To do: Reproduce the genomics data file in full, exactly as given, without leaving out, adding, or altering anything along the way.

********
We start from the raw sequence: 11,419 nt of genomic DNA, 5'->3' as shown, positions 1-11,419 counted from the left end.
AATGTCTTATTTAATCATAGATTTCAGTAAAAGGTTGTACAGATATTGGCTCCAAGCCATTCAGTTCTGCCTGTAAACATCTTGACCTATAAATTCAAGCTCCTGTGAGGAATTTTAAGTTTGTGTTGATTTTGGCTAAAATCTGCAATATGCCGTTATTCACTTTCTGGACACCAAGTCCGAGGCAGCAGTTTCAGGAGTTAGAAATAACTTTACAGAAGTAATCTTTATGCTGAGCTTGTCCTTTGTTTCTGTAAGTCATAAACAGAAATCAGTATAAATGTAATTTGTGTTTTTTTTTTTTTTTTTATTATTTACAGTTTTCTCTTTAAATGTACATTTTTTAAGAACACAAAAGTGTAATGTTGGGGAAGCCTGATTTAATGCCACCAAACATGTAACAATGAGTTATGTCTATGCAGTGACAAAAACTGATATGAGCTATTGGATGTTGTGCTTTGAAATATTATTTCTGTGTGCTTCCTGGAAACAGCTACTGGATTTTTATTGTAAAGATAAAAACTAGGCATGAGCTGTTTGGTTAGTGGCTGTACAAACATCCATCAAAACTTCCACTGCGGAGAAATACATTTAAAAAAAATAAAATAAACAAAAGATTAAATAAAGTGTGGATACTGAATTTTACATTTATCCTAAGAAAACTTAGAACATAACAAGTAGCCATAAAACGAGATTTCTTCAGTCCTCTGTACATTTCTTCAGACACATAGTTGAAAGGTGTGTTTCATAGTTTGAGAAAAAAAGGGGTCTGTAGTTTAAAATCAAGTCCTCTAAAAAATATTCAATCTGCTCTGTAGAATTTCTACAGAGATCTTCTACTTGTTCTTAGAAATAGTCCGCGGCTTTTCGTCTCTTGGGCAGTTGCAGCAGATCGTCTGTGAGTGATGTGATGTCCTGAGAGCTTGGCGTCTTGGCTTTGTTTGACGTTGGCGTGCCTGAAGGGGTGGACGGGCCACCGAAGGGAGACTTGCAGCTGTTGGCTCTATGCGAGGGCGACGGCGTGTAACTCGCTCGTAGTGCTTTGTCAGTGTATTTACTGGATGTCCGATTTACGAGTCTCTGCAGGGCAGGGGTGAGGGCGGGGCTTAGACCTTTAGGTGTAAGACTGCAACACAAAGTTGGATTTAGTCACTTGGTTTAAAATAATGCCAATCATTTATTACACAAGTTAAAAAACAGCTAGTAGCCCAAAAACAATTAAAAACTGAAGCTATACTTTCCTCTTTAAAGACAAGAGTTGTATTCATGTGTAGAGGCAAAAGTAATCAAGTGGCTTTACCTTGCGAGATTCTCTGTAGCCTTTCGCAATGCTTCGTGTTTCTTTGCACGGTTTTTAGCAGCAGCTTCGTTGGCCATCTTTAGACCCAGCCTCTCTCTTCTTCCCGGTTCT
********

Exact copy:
We start from the raw sequence: 11,419 nt of genomic DNA, 5'->3' as shown, positions 1-11,419 counted from the left end.
AATGTCTTATTTAATCATAGATTTCAGTAAAAGGTTGTACAGATATTGGCTCCAAGCCATTCAGTTCTGCCTGTAAACATCTTGACCTATAAATTCAAGCTCCTGTGAGGAATTTTAAGTTTGTGTTGATTTTGGCTAAAATCTGCAATATGCCGTTATTCACTTTCTGGACACCAAGTCCGAGGCAGCAGTTTCAGGAGTTAGAAATAACTTTACAGAAGTAATCTTTATGCTGAGCTTGTCCTTTGTTTCTGTAAGTCATAAACAGAAATCAGTATAAATGTAATTTGTGTTTTTTTTTTTTTTTTTATTATTTACAGTTTTCTCTTTAAATGTACATTTTTTAAGAACACAAAAGTGTAATGTTGGGGAAGCCTGATTTAATGCCACCAAACATGTAACAATGAGTTATGTCTATGCAGTGACAAAAACTGATATGAGCTATTGGATGTTGTGCTTTGAAATATTATTTCTGTGTGCTTCCTGGAAACAGCTACTGGATTTTTATTGTAAAGATAAAAACTAGGCATGAGCTGTTTGGTTAGTGGCTGTACAAACATCCATCAAAACTTCCACTGCGGAGAAATACATTTAAAAAAAATAAAATAAACAAAAGATTAAATAAAGTGTGGATACTGAATTTTACATTTATCCTAAGAAAACTTAGAACATAACAAGTAGCCATAAAACGAGATTTCTTCAGTCCTCTGTACATTTCTTCAGACACATAGTTGAAAGGTGTGTTTCATAGTTTGAGAAAAAAAGGGGTCTGTAGTTTAAAATCAAGTCCTCTAAAAAATATTCAATCTGCTCTGTAGAATTTCTACAGAGATCTTCTACTTGTTCTTAGAAATAGTCCGCGGCTTTTCGTCTCTTGGGCAGTTGCAGCAGATCGTCTGTGAGTGATGTGATGTCCTGAGAGCTTGGCGTCTTGGCTTTGTTTGACGTTGGCGTGCCTGAAGGGGTGGACGGGCCACCGAAGGGAGACTTGCAGCTGTTGGCTCTATGCGAGGGCGACGGCGTGTAACTCGCTCGTAGTGCTTTGTCAGTGTATTTACTGGATGTCCGATTTACGAGTCTCTGCAGGGCAGGGGTGAGGGCGGGGCTTAGACCTTTAGGTGTAAGACTGCAACACAAAGTTGGATTTAGTCACTTGGTTTAAAATAATGCCAATCATTTATTACACAAGTTAAAAAACAGCTAGTAGCCCAAAAACAATTAAAAACTGAAGCTATACTTTCCTCTTTAAAGACAAGAGTTGTATTCATGTGTAGAGGCAAAAGTAATCAAGTGGCTTTACCTTGCGAGATTCTCTGTAGCCTTTCGCAATGCTTCGTGTTTCTTTGCACGGTTTTTAGCAGCAGCTTCGTTGGCCATCTTTAGACCCAGCCTCTCTCTTCTTCCCGGTTCT